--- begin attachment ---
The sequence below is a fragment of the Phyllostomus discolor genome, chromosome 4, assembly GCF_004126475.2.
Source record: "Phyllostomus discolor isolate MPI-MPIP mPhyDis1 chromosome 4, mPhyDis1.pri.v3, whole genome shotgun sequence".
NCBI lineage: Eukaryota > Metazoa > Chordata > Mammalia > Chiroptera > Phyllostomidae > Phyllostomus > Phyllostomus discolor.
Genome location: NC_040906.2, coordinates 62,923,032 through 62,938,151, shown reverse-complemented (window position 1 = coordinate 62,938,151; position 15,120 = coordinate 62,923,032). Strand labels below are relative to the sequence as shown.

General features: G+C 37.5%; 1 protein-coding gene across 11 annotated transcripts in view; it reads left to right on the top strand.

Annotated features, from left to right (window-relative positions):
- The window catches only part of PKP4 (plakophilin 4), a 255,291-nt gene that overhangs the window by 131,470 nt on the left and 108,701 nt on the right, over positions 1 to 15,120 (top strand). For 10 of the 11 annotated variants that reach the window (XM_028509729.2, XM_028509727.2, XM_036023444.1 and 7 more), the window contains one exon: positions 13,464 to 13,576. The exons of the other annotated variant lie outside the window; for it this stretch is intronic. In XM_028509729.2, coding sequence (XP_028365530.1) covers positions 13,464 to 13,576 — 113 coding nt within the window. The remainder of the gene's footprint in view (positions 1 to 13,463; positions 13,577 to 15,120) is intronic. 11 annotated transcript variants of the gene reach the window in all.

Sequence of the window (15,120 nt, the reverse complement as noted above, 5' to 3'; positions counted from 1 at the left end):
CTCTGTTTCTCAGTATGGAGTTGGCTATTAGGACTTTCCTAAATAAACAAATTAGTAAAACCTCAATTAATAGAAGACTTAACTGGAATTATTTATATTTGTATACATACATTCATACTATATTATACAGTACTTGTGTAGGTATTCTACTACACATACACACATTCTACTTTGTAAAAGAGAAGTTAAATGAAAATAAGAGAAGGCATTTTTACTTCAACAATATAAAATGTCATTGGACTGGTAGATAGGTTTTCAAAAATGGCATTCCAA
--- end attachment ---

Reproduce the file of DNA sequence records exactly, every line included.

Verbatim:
The sequence below is a fragment of the Phyllostomus discolor genome, chromosome 4, assembly GCF_004126475.2.
Source record: "Phyllostomus discolor isolate MPI-MPIP mPhyDis1 chromosome 4, mPhyDis1.pri.v3, whole genome shotgun sequence".
NCBI lineage: Eukaryota > Metazoa > Chordata > Mammalia > Chiroptera > Phyllostomidae > Phyllostomus > Phyllostomus discolor.
Genome location: NC_040906.2, coordinates 62,923,032 through 62,938,151, shown reverse-complemented (window position 1 = coordinate 62,938,151; position 15,120 = coordinate 62,923,032). Strand labels below are relative to the sequence as shown.

General features: G+C 37.5%; 1 protein-coding gene across 11 annotated transcripts in view; it reads left to right on the top strand.

Annotated features, from left to right (window-relative positions):
- The window catches only part of PKP4 (plakophilin 4), a 255,291-nt gene that overhangs the window by 131,470 nt on the left and 108,701 nt on the right, over positions 1 to 15,120 (top strand). For 10 of the 11 annotated variants that reach the window (XM_028509729.2, XM_028509727.2, XM_036023444.1 and 7 more), the window contains one exon: positions 13,464 to 13,576. The exons of the other annotated variant lie outside the window; for it this stretch is intronic. In XM_028509729.2, coding sequence (XP_028365530.1) covers positions 13,464 to 13,576 — 113 coding nt within the window. The remainder of the gene's footprint in view (positions 1 to 13,463; positions 13,577 to 15,120) is intronic. 11 annotated transcript variants of the gene reach the window in all.

Sequence of the window (15,120 nt, the reverse complement as noted above, 5' to 3'; positions counted from 1 at the left end):
CTCTGTTTCTCAGTATGGAGTTGGCTATTAGGACTTTCCTAAATAAACAAATTAGTAAAACCTCAATTAATAGAAGACTTAACTGGAATTATTTATATTTGTATACATACATTCATACTATATTATACAGTACTTGTGTAGGTATTCTACTACACATACACACATTCTACTTTGTAAAAGAGAAGTTAAATGAAAATAAGAGAAGGCATTTTTACTTCAACAATATAAAATGTCATTGGACTGGTAGATAGGTTTTCAAAAATGGCATTCCAA